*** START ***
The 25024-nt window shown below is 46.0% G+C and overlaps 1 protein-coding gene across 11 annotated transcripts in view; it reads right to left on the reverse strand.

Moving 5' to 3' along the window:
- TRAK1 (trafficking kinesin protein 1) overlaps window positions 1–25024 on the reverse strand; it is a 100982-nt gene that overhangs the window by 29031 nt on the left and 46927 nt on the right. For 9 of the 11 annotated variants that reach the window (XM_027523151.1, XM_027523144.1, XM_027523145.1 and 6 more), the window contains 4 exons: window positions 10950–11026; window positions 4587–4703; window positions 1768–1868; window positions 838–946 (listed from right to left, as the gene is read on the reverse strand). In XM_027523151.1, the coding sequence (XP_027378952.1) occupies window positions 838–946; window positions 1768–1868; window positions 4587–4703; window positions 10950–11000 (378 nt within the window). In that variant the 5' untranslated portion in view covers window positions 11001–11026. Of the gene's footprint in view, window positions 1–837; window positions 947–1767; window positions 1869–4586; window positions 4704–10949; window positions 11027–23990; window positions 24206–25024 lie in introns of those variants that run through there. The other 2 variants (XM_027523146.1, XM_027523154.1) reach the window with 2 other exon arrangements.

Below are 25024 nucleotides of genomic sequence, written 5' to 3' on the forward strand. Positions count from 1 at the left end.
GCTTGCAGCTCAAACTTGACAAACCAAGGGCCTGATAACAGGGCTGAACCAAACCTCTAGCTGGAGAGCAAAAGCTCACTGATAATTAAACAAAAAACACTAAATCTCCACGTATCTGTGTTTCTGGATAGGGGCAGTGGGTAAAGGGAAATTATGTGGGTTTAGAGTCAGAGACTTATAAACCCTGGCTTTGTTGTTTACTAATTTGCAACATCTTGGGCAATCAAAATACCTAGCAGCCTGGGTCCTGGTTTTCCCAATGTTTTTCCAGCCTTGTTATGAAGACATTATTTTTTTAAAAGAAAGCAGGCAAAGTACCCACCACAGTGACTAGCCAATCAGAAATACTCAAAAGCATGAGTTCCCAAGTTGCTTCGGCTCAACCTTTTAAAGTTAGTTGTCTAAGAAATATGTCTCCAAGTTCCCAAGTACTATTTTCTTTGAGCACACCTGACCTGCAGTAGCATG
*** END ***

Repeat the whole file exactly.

The 25024-nt window shown below is 46.0% G+C and overlaps 1 protein-coding gene across 11 annotated transcripts in view; it reads right to left on the reverse strand.

Moving 5' to 3' along the window:
- TRAK1 (trafficking kinesin protein 1) overlaps window positions 1–25024 on the reverse strand; it is a 100982-nt gene that overhangs the window by 29031 nt on the left and 46927 nt on the right. For 9 of the 11 annotated variants that reach the window (XM_027523151.1, XM_027523144.1, XM_027523145.1 and 6 more), the window contains 4 exons: window positions 10950–11026; window positions 4587–4703; window positions 1768–1868; window positions 838–946 (listed from right to left, as the gene is read on the reverse strand). In XM_027523151.1, the coding sequence (XP_027378952.1) occupies window positions 838–946; window positions 1768–1868; window positions 4587–4703; window positions 10950–11000 (378 nt within the window). In that variant the 5' untranslated portion in view covers window positions 11001–11026. Of the gene's footprint in view, window positions 1–837; window positions 947–1767; window positions 1869–4586; window positions 4704–10949; window positions 11027–23990; window positions 24206–25024 lie in introns of those variants that run through there. The other 2 variants (XM_027523146.1, XM_027523154.1) reach the window with 2 other exon arrangements.

Below are 25024 nucleotides of genomic sequence, written 5' to 3' on the forward strand. Positions count from 1 at the left end.
GCTTGCAGCTCAAACTTGACAAACCAAGGGCCTGATAACAGGGCTGAACCAAACCTCTAGCTGGAGAGCAAAAGCTCACTGATAATTAAACAAAAAACACTAAATCTCCACGTATCTGTGTTTCTGGATAGGGGCAGTGGGTAAAGGGAAATTATGTGGGTTTAGAGTCAGAGACTTATAAACCCTGGCTTTGTTGTTTACTAATTTGCAACATCTTGGGCAATCAAAATACCTAGCAGCCTGGGTCCTGGTTTTCCCAATGTTTTTCCAGCCTTGTTATGAAGACATTATTTTTTTAAAAGAAAGCAGGCAAAGTACCCACCACAGTGACTAGCCAATCAGAAATACTCAAAAGCATGAGTTCCCAAGTTGCTTCGGCTCAACCTTTTAAAGTTAGTTGTCTAAGAAATATGTCTCCAAGTTCCCAAGTACTATTTTCTTTGAGCACACCTGACCTGCAGTAGCATG